I would like to take a long winded roundabout way to look at the importance of saving seconds in an effort to saving minutes on a fire scene. This came up when I noticed during night calls guys would wake up, put on their shoes, walk to the Apparatus and then take their shoes off. This didn’t make sense to me, I just don’t put my shoes on, but how could I tell them that they were wasting time. Throughout my short career I have always been told “seconds matter”, “seconds saves lives”, “seconds can be the difference”. But is this really true, does one second really matter? Can saving one single second really make the difference between a Good fire and a Bad fire? Does putting your shoes on really matter? We should now look at scientific hypothesis and sound mathematical equations to find out.
Looking outside the Fire Service “Box”, I found a mathematician from the early 1200 known as Leonardo de Pisa better known by his nickname Fibonacci (fee-bon-ach-ee). He did not invent the numbers, but instead explained them and proved how they were evident in nature, architecture, even physical anatomy. This number sequence is 0-1-1-2-3-5-8-13-21-34-55-89… the sequence is actually infinite in that, the first two numbers’ sum equals the following number i.e. 0+1=1 or 5+8=13. Consecutive Fibonacci numbers form what are known as the golden ratio, golden proportion, the golden spiral or the golden triangle along with others.
These numbers are found all over when you looked for them. As seen in the layout of seeds in a sunflower or the curve of a wave, the flowering of an artichoke and the genealogy of the honeybee. They are found in the architecture of the Greek Parthenon and the Great pyramid of Giza. Even in great works of art like Da Vinci’s “Mona-Lisa” and Michelangelo’s “Holy Family”. What about in music where 13 notes span an octave, 8 notes compose a scale, the 5th and 3rd notes create chords based on a tone which are a combination of 2 steps and 1 step from the root tone. As well as the scale on a piano containing 13 keys, 8 white, 5 black split into groups of 3 and 2. There are many other examples of these numbers but it is hoped that this will at least help make my point and cause you to look for more.
That was the long roundabout way to explain my reasoning for my “Seconds Matter” is a reality. So with all that said let’s put my hypothesis to paper and make a Bad fire a Good fire with one single second. Let’s start with the number 0 showing that no time is saved, and that it takes 1 second to put on my shoes. Therefore by not putting on my shoes I have already saved 1 second. If I don’t put on my shoes then I don’t have to take them off now saving me 2 seconds. Without shoes on I can jump right into my boots putting me 3 seconds ahead of schedule. No shoes and going right to my boots will put me in my bunker pants 5 seconds ahead. Straight to boots and in my bunkers faster gets me fully dressed out 8 seconds faster. Being dressed out faster will get me on the rig in my SCBA and buckled ready to roll 13 seconds ahead of normal. Take the time I saved getting dressed and getting buckled up and I’m now rolling out the door 21 seconds faster than normal. Buckled up and out the door ahead of schedule puts me 34 seconds better on my drive time. So naturally if you get out the door faster and you save on your drive time you will arrive on scene 55 seconds sooner than you would have otherwise. Quicker drive time and faster arrival and I’m pulling my attack line 89 seconds faster putting me at the door making entry to the fire building 144 seconds quicker than before. Pulling hose sooner and getting into the structure faster will get me to the fire room 233 seconds quicker. Into the structure and to the fire sooner has me flowing water and controlling the fire 377 seconds ahead of when I normally would. 0-1-1-2-3-5-8-13-21-34-55-89-144-233-377…..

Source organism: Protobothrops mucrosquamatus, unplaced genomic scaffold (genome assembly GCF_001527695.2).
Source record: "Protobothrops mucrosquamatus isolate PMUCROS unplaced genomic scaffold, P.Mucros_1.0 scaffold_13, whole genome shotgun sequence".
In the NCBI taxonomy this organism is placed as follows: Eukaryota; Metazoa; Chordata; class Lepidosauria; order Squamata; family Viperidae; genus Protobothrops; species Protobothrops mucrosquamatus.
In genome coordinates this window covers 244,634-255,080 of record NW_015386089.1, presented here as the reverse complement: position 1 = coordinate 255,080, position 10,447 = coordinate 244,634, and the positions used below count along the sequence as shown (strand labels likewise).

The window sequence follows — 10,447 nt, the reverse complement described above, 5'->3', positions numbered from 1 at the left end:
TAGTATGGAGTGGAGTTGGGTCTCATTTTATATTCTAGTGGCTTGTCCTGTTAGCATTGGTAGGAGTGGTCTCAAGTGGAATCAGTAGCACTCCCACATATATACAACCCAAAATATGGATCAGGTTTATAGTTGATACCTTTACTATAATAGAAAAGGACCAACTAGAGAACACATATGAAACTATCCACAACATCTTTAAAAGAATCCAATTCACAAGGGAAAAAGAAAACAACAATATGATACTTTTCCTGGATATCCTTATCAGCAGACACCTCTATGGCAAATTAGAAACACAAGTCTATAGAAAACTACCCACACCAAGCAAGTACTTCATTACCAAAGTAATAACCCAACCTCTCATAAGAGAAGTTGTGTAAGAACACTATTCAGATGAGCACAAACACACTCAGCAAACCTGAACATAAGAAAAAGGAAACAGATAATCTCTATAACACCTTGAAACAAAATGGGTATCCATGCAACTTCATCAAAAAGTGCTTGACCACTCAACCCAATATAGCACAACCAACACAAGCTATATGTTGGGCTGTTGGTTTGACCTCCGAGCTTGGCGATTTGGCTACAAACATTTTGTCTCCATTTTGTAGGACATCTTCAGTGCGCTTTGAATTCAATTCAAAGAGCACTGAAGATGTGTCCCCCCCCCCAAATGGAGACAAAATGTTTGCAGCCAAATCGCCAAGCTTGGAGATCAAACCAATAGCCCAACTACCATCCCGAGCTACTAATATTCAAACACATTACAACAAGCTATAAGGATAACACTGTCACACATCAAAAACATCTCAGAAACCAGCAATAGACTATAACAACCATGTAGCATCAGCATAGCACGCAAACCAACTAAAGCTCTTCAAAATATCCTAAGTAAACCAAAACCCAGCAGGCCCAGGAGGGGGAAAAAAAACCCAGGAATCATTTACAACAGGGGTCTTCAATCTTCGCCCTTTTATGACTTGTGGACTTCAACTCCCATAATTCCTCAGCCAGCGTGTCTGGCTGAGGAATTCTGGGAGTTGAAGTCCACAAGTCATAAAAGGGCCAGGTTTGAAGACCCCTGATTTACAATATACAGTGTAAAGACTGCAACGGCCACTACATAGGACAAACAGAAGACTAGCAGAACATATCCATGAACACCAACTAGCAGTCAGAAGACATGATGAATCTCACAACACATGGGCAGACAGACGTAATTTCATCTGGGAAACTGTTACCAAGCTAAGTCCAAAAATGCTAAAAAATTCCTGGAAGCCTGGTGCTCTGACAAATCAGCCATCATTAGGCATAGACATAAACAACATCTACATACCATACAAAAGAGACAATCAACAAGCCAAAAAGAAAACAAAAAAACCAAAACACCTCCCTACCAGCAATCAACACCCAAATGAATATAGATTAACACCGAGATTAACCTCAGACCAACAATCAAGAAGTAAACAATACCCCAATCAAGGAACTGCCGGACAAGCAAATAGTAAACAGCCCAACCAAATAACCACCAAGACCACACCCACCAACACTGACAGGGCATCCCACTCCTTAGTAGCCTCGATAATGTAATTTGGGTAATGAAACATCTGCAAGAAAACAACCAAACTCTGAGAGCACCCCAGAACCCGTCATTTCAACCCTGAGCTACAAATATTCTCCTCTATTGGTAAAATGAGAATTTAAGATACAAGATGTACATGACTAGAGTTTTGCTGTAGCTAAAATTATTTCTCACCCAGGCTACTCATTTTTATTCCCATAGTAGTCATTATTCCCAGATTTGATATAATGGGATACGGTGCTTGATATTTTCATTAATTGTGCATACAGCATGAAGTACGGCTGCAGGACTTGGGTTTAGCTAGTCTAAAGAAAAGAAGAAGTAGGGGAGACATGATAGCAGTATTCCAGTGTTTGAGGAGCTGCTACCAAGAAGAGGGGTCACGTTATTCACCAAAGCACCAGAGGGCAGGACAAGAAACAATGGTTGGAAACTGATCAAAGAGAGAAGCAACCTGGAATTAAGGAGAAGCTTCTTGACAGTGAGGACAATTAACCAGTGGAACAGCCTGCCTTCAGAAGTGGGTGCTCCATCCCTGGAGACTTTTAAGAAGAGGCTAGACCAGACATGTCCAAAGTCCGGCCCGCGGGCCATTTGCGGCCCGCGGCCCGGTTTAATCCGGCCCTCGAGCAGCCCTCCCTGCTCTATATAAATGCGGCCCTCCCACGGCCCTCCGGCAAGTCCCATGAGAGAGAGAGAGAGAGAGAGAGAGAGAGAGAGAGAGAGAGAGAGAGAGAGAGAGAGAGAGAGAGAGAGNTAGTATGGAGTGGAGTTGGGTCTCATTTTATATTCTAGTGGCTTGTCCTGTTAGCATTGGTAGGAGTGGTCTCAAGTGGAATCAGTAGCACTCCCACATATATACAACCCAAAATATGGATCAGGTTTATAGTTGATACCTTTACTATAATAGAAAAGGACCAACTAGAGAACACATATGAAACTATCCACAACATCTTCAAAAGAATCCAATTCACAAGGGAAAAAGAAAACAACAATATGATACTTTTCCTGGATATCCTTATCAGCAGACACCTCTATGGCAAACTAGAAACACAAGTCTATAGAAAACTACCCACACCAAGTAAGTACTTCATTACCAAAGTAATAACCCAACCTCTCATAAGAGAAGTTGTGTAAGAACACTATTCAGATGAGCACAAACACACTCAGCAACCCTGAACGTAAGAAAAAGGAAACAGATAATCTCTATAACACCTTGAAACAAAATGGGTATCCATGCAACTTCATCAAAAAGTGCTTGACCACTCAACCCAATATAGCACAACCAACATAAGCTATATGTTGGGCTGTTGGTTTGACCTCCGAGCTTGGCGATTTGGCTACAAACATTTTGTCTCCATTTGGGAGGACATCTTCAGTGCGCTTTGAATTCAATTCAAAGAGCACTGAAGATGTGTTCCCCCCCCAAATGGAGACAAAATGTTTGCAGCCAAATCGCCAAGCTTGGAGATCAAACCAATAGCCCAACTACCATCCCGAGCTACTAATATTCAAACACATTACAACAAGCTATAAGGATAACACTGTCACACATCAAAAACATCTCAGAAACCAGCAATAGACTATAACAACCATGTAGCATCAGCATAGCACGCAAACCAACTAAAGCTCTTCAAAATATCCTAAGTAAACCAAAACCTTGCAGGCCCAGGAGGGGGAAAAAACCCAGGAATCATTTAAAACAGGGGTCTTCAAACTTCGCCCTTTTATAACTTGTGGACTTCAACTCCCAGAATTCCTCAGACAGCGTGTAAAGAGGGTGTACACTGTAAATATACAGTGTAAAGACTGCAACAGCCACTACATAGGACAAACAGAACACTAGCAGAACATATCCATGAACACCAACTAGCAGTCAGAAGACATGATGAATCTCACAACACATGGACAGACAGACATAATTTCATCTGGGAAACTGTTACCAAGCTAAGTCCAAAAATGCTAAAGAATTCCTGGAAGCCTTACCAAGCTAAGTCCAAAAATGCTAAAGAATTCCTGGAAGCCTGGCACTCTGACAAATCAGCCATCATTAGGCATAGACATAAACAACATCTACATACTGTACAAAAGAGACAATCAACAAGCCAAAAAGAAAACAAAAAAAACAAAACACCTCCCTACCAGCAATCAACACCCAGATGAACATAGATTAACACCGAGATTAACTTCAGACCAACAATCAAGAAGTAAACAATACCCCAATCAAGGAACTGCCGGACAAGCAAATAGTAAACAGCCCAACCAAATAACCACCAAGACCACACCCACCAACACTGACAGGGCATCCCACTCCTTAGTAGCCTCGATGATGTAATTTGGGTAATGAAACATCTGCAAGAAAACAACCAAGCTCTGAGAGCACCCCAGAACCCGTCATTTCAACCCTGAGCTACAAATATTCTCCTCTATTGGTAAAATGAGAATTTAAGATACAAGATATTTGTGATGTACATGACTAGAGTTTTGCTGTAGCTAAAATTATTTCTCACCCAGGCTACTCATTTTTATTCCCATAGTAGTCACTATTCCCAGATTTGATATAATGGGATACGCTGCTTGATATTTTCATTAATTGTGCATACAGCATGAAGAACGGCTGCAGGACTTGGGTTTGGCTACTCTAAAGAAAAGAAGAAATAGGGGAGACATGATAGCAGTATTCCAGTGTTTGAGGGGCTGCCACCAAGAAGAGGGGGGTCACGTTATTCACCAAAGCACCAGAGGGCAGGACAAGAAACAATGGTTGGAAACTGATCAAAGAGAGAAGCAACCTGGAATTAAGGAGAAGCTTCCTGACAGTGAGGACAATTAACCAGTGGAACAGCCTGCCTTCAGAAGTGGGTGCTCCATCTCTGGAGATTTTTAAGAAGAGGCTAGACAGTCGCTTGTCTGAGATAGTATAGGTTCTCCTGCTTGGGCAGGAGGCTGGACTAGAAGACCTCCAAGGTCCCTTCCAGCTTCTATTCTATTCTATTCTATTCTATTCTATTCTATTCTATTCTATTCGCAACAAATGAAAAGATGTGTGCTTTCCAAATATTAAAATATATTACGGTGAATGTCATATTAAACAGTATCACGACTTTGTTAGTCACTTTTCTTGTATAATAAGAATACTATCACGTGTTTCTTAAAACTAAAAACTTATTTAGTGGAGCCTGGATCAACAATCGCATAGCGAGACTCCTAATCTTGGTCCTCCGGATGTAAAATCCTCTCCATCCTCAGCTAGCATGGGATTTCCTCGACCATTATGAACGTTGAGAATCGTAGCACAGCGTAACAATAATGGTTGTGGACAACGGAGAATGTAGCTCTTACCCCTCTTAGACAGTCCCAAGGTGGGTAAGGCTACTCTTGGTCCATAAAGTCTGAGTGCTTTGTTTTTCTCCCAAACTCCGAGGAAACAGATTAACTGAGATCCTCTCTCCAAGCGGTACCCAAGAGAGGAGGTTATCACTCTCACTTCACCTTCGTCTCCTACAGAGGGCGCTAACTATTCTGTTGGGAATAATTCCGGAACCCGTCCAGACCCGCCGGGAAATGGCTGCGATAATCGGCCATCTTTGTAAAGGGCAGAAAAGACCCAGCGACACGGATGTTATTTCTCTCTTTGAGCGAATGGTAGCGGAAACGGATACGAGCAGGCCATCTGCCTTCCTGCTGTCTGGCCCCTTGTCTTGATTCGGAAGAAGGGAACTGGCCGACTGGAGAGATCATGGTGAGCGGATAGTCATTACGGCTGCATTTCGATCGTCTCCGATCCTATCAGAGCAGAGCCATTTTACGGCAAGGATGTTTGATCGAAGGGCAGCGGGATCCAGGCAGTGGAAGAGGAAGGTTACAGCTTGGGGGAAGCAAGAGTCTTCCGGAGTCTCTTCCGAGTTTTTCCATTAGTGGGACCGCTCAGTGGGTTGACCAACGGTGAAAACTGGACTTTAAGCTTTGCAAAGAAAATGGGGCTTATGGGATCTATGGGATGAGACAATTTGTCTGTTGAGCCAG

377 seconds is equal to 6.28 minutes. Now I know that this is a hypothetical wonder but in essence by saving seconds in the beginning, that time will then compound itself again and again over the length of the call saving you an untold amount of time. So the next time you set your gear up for the next call, ask you self “is there a way I can place my coat or my radio or set up my SCBA so that I can get it on just 1 second faster”, then do it because seconds do matter and seconds do count.